Jacob Silverman, observing that the American superhero genre is largely is highly informed by Jewish history, argues that the problem with today's superhero blockbusters is that they've gotten away from their Heeb roots:
Perhaps because their creators were forced to reckon with their sense of identity (Stan Lee and many of his peers anglicized their names), comics have been better than their filmic descendants at pushing their protagonists to extremes. In 1941, the now-famous cover of Captain America No. 1 showed the Cap fighting Nazis. A nebbishy, desperately patriotic Brooklyn boy (read: Jew) who, with the help of a Jewish scientist, was turned into a physical specimen, Captain America was created by Joe Simon and Jack Kirby, both Jewish. But even though he began as a Nazi-busting macho, he was never out of touch with the ambivalence with which so many Jews approach power. By 1969, at the height of the Vietnam War, Captain America has had a crisis of conscience, calling himself “an anachronism” in “the age of the rebel and the dissenter.” In Comics: Anatomy of a Mass Medium, Reinhold Reitberger and Wolfgang Fuchs describe this Captain America as “torn by self-doubts: the Hamlet of comics.” Like Hamlet, Cap feels unequal to the circumstances he faces: “Perhaps I should have battled less and questioned more!” There could be no sentiment more Jewish—to feel painfully out of step with the society whose ideals one has so ardently tried to uphold—and no better prescription for drama. There’s also very little chance that any of this ambiguity would ever be permitted to make a cameo in Captain America’s current Hollywood iteration.
I enjoyed Silverman's piece but I don't really think the issue with modern superhero epics is that the filmmakers haven't tried focusing "dynamic, complex, identity-focused storytelling." All filmmakers aspire towards that. Moreover, while the originators of many of beloved comic book superheroes were Jewish, the best stories in the superhero canon weren't necessarily told by the original creators. Also Tony Stark is not a "limousine liberal," a term that might describe a lot of rich folks but few high tech weapons developers with lucrative defense contracts.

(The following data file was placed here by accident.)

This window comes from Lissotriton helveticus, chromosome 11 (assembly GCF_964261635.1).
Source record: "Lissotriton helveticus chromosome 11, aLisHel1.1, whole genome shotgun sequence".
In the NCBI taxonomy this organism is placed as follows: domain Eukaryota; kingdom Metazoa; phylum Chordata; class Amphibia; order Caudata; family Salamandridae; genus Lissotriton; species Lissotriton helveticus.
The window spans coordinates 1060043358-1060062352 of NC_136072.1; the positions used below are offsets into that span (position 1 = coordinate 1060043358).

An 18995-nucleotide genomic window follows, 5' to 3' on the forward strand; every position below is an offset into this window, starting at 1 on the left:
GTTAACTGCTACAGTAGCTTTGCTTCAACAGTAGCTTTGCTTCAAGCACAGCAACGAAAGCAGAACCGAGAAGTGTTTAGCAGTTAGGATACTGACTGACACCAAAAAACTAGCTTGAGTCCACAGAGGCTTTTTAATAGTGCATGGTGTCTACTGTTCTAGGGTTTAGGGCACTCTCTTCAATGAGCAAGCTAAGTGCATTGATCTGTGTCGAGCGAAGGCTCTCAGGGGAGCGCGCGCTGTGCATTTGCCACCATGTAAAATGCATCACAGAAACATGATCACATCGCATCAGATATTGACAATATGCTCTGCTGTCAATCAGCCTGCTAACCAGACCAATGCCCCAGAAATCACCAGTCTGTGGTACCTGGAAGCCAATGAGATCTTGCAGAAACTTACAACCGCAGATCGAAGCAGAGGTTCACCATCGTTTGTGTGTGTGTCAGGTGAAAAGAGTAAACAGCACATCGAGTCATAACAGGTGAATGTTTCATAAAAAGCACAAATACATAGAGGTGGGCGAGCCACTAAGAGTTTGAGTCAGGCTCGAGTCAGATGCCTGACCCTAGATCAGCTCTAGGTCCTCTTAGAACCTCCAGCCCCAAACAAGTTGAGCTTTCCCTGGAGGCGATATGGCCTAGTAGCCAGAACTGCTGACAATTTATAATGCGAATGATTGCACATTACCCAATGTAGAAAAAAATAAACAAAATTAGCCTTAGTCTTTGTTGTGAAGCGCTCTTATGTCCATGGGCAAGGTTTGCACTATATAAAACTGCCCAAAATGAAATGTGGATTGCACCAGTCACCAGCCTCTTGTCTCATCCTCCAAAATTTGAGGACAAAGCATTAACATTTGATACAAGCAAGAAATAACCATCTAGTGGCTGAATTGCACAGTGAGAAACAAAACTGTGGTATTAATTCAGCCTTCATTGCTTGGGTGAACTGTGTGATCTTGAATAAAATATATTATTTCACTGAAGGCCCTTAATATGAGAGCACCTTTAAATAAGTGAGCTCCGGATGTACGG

The problem with the latest crop of superhero films isn't that they're not focused on "complex, identity focused storytelling." It's that they're not particularly creative at telling those stories. Green Lantern in particular, is a perfect example of DC attempting to infuse Hal Jordan with the seriousness of Chris Nolan's Bruce Wayne, only to come away with a film that is comically earnest. He's angsty and conflicted, moreso than his comic book iteration, who isn't really either. It's just not a very interesting film. Marvel, on the other hand, as A.O. Scott points out, has settled on a kind of ponzi scheme approach, where their desire to construct a interlocking continuity for Marvel's film universe has resulted in a lot of halfhearted superhero films whose main purpose is to get you to watch the next one. The latest trailer for the upcoming Spider-Man reboot suggests that Marvel is going to try its hand at DC's earnest "realism" as well.
Superhero films, I think, struggle with a different problem than simply insufficient faith to the source material or cultural origins, which is the pressure for box office success has stifled any sense of creativity in playing with a new medium. Comic books involved episodic storytelling in which the characters actions have years of continuity that can serve to infuse their actions with meaning. Films have two hours. But rather than try to figure out a way to tell compelling stories despite those limitations, the major film studios and comic book companies have largely copied whatever aspects of storytelling they felt "worked" in previous films, which has lead to their offerings becoming stale even to a consummate geek like myself.